Noob Question, led´s.

  • Thread starter Rolandus
  • Start date
  • Tags
  • #1
Is it in some way possible to use a regular 100k log pot to sequentially light up something like 10 leds.

Basically I want the pot to use led #1 while completely anti-clockwise and as i start turning it should light up #2 and 3# etc...? Does that make sense.

I would need an array of 10 leds for the pot as I would like to use the leds as position indicators for the rotation of the pot rather then printing indicators on the faceplate.

Im assuming this should be possible but I am a complete novice.

I just want to know if its possible , i don't mind it taking time or being a bit costly.

Answers and Replies

  • #2
Yes, there is even a chip for that, LM3914

I think it's still avialable in Radio Shack. [Broken]
Last edited by a moderator:
  • #3
Thanks that was fast ...:)

Thats exactly what i was looking for, although i would be using a logarithmic pot , would that work for that kit?

One more question , I might need a variation to this where the Pot would not hold the leds but as it goes to #3 it would shut off #2.

Also on a 10 pole switch I would need it to step through the leds according to the switch.

Any kits for that ?

Last edited:
  • #4
There are voltage-to-LED-driver chips that work in either "bar mode" (all the LEDS from #1 to #n are on) or "dot mode" (just #n is on) I can't remember the part numbers - try an online catalog like

Re the 10 pole switch, 12-pole rotary switches are common. You can insert a stop to limit them to a smaller number of positions like 10. You can have multiple wafers (independent switches) so you could use one wafer just to switch the LEDs and another one for the rest of the circuit. Or you could make a chain of 10 resistors and use the switch like the 10-position potentiometer.
  • #5
Couple more questions.

Can i use this with a logarithmic pot and still get even distribution to the leds?

Basically the pot is used for filter setttings on a synth and on the synth front there are markings from 1-10 and id like to replace them with the leds but i need to know that the leds will be "quantised" as i move the pot.

What that means is that i need to match the leds to the markings, so basically the leds need to light up evenly through the pot travel.

Any ideas?
  • #6
I'm a little confused, Rolandus. It's one thing to have a pot do something like light LEDs. It's another thing to have that pot being used in a circuit for a function already (like volume control or whatever), and also have its rotation do something else like light LEDs. Are you wanting to overload the pot's function with the LEDs and still let it do what it is supposed to in the circuit? Unless it is doing something simple like setting a DC voltage (which you can then sense and turn into a set of LED drive lines), you will need to gang another pot on the shaft (which can be linear to make the LED drive easier), or gang a multi-throw switch on the same shaft.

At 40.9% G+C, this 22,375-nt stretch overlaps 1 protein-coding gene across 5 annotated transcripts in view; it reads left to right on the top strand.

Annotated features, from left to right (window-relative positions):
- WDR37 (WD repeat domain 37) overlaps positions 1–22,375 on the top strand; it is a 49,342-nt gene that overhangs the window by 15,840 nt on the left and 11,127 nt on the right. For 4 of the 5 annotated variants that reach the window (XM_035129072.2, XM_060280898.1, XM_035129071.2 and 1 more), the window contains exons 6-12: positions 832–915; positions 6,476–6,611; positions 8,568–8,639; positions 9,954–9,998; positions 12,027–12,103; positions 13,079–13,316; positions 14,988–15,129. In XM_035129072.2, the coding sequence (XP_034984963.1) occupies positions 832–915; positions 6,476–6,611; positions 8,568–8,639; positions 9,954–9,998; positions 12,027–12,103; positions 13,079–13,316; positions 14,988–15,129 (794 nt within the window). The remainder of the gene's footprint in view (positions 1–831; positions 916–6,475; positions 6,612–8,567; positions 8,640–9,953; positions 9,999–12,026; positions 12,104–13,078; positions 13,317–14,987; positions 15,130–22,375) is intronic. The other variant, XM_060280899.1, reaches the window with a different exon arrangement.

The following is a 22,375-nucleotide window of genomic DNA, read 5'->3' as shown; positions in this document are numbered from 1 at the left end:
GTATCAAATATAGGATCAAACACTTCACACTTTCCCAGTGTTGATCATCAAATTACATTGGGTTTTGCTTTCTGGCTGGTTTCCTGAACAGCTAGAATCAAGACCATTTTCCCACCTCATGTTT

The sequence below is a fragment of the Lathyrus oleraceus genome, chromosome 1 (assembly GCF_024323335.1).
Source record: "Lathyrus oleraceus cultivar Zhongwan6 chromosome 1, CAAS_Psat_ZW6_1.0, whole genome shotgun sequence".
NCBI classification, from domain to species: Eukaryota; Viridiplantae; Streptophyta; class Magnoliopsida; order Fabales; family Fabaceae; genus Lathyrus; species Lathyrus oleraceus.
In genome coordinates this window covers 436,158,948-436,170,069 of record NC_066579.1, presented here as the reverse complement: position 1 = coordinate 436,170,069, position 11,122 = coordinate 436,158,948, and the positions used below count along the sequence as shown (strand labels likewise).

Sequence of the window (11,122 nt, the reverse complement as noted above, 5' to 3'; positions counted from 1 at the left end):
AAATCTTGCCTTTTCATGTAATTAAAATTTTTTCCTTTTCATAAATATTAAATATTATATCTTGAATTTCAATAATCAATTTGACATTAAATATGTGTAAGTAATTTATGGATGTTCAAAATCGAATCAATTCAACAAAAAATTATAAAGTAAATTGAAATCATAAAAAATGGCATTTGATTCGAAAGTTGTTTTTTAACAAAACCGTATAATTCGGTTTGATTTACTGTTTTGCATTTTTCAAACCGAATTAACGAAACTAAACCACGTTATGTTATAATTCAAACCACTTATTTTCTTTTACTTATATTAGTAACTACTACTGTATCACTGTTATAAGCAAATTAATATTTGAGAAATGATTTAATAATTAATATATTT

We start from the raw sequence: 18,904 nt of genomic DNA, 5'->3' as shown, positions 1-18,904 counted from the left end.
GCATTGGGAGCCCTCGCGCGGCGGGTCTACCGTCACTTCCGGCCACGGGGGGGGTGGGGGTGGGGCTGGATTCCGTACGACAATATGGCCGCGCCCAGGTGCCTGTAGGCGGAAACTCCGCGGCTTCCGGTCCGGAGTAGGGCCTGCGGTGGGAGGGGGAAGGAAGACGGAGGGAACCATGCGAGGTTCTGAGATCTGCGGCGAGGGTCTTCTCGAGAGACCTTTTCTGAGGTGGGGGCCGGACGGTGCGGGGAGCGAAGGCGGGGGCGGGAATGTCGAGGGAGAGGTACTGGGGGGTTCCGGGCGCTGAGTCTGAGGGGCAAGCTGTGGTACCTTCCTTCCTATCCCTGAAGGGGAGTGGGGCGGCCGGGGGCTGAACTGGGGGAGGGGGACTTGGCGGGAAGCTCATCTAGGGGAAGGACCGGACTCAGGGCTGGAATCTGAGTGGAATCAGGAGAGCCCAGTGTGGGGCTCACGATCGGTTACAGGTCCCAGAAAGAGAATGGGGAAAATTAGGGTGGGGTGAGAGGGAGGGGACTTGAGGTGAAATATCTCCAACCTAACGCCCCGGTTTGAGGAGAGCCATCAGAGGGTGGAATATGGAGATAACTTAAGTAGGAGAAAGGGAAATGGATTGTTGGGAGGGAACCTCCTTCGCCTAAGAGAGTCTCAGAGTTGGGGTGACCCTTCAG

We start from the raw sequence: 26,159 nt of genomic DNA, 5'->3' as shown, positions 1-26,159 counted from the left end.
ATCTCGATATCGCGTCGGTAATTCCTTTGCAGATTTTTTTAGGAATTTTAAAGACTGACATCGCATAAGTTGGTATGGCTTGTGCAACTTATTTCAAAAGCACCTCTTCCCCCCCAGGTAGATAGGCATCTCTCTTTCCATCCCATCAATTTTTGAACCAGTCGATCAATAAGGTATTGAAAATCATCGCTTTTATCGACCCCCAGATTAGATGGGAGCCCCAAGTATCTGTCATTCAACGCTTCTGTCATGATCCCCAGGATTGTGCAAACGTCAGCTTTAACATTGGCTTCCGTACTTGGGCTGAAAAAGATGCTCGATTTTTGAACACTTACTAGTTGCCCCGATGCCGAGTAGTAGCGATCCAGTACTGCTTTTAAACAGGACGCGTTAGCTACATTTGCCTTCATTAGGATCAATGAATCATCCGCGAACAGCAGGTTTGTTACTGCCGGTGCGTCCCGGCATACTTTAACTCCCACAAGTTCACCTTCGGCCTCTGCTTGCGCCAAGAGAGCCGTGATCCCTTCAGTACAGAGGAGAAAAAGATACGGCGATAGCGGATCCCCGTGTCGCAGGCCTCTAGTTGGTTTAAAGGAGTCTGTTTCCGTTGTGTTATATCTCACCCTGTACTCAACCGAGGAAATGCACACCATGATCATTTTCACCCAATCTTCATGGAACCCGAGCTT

• #7
I´ll try to explain better...

Im modifying a synth "Jen Sx 100" and I am now designing the new front panel.
The synth has 24 Pots ,3 of them switchable, all of the pots have a function already but I wanted these pots to control a led array as well.
The plan was to use dual pots , one for the synth function and one for the leds.
The leds wouls then be indicators of the pot position instead of the printed indicators on the front panel. Now I would need some way of matching the onset of a led to the position of the pot , so when the pot is set to 5 LED #5 would turn on.

When a pot is set to for example #5 all the leds up to #5 would need to stay lit and the LM3914 would provide this.

I need a one variation on this, one of the pots is a "tune" control centered at #5 and i would need the leds to center at #5 and then as i turn clockwise it would go to #6 etc and when anticlockwise it would go to #4 etc.

I could use the LM3914 as long I can control it so that when the pot hits the #5 position the #5 led would light up but i imagine that is hard to achieve?

Or ...and i don't know if this pot exists , use a dual pot with a 47k log on one wafer and a linear on the other or even a pot with a Log one one wafer and a 10 switch on the other.

I imagine a dual pot Log/switch would be the easiest solution if it exists.
If such a pot exists it would need to be so that the switching would not be felt in the pot action , a smooth switch.

hope this makes sense..?
  • #8
Yeah, that makes more sense. If you can find a log-linear dual pot, and use something like the LM3914, that will probably be the easiest.

Suggested for: Noob Question, led´s.